Dementia Informed Practice Level
The Dementia Informed Practice Level provides the baseline knowledge and skills required by all staff in health and social care settings, including in a person's own home.
Stage - Across all stages of the dementia journey
What staff know (knowledge)
- Appreciate that people with dementia, their families and carers are able to live well and maintain a quality of life valued by them.
- Understand that a good and valued quality of life should reflect the priorities of the person with dementia, their family and carers.
- Understand what is meant by the term rights-based, person-centred support in relation to people with dementia.
- Understand that legislation exists to support carers in their role.
- Understand the importance of recognising, enhancing and supporting the strengths and abilities of people with dementia.
- Understand the benefits of continued engagement in life roles and relationships, and that people with dementia have a right to be supported to achieve this.
- Understand that people with dementia have the right and ability to develop new skills and make the most of new opportunities.
- Know how to access local community information and services that can provide information and support for people with dementia, their families and carers.
- Understand some of the common difficulties people with dementia may experience, such as memory problems, confusion, communication, perception and sensory changes.
- Know how to communicate with people who are experiencing confusion, memory or communication difficulties.
- Know about potential different and supplementary tools, techniques and methods that people with dementia may use to enhance communication.
- Understand that diversity, equality and inequality issues impact on the experience and support needs of people with dementia (for example, people from different cultural and ethnic groups, lesbian, gay, bisexual and transgender people, people with learning disabilities, younger people and people with disabilities).
- Know how existing and emerging technologies can enable people with dementia to live well.
- Understand the potential physical, social and environmental hazards and risks to the safety and wellbeing of people with dementia.
- Appreciate when the physical or social environment can compromise the health and safety of people who are experiencing confusion and memory problems.
- Understand that people with dementia, their families and carers need support for changes at different stages of the dementia journey.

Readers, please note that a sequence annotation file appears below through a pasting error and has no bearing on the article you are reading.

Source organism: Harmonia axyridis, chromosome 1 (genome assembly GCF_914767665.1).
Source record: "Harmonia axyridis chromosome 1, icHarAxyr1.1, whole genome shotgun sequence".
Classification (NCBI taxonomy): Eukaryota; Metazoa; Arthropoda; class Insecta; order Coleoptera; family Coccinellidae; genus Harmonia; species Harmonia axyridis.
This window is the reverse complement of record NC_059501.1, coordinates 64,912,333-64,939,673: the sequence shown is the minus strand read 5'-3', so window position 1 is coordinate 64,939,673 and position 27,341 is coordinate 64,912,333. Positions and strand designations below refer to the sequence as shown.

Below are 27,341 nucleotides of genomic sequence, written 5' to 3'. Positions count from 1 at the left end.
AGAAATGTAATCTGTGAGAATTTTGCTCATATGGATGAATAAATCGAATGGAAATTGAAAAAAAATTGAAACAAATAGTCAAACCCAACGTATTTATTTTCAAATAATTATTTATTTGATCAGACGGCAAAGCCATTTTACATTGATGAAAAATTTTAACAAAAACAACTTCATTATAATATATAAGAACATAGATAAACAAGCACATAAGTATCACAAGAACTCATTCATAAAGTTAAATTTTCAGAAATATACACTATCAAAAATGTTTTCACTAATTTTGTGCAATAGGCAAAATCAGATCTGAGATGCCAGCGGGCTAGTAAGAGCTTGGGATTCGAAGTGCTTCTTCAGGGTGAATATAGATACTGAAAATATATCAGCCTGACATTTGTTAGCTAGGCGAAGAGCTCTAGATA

- Understand that the changes people with dementia experience can mean that they may need support, or environmental adjustment, to live well and remain engaged in community life and valued activities.
- Understand that people with dementia may have a range of other health problems/conditions that influence their support needs.
- Understand how the changes experienced by people with dementia can have an effect on their behaviour, relationships and activities, and that this can affect their mood.
- Understand how the environment circumstances/situation/context can have an effect on people with dementia.
- Know how to respond in a supportive and sensitive way to a person with dementia who is distressed.
- Understand the effects of stigma and fear of stigma associated with dementia.
- Understand that people with dementia may be at risk of experiencing neglect, harm or abuse – including physical, sexual, psychological and financial.
- Understand that legislation exists to protect the rights of people with dementia and safeguard them against any potential risk or harm.
- Know about local adult protection protocols and policies.
- Understand the benefits of risk enablement in giving people choice and control.
What staff are able to do (skills)
- Interact with people with dementia, their families and carers in a way that recognises and respects their rights, wishes, priorities and needs.
- Interact with people with dementia in a person-centred way that recognises and utilises their unique strengths and abilities.
- Contribute to supporting people with dementia and their families to explore and engage in new opportunities.
- Provide relevant information or signpost to an appropriate person or service to enable people with dementia to access chosen community services, supportive technology and activities.
- Recognise when a person appears to be experiencing confusion, memory or communication difficulties.
- Communicate in a way that suits and responds to people's strengths and needs, using their preferred tools and technology if required.
- Communicate in a way that recognises individual needs and diversity and the potential impact of memory difficulties and confusion.
- Support people who appear confused or are experiencing problems with their memory to manage situations where the environment is challenging or presents risks to them.
- Support people to live well with dementia at any stage of their dementia journey by ensuring that their wishes, needs and priorities are continually revisited.
- Identify areas of concern and respond appropriately to people with dementia, their families and carers who appear distressed.
- Engage with people with dementia in a respectful, person-centred way to negate the impact of stigma and discrimination.
- Recognise when a person with dementia is experiencing neglect, harm or abuse.
- Take appropriate action according to organisational procedures when concerned that a person with dementia may be experiencing neglect, harm or abuse.
- Contribute to supporting people with dementia to take positive risks that provide opportunities and benefits for them.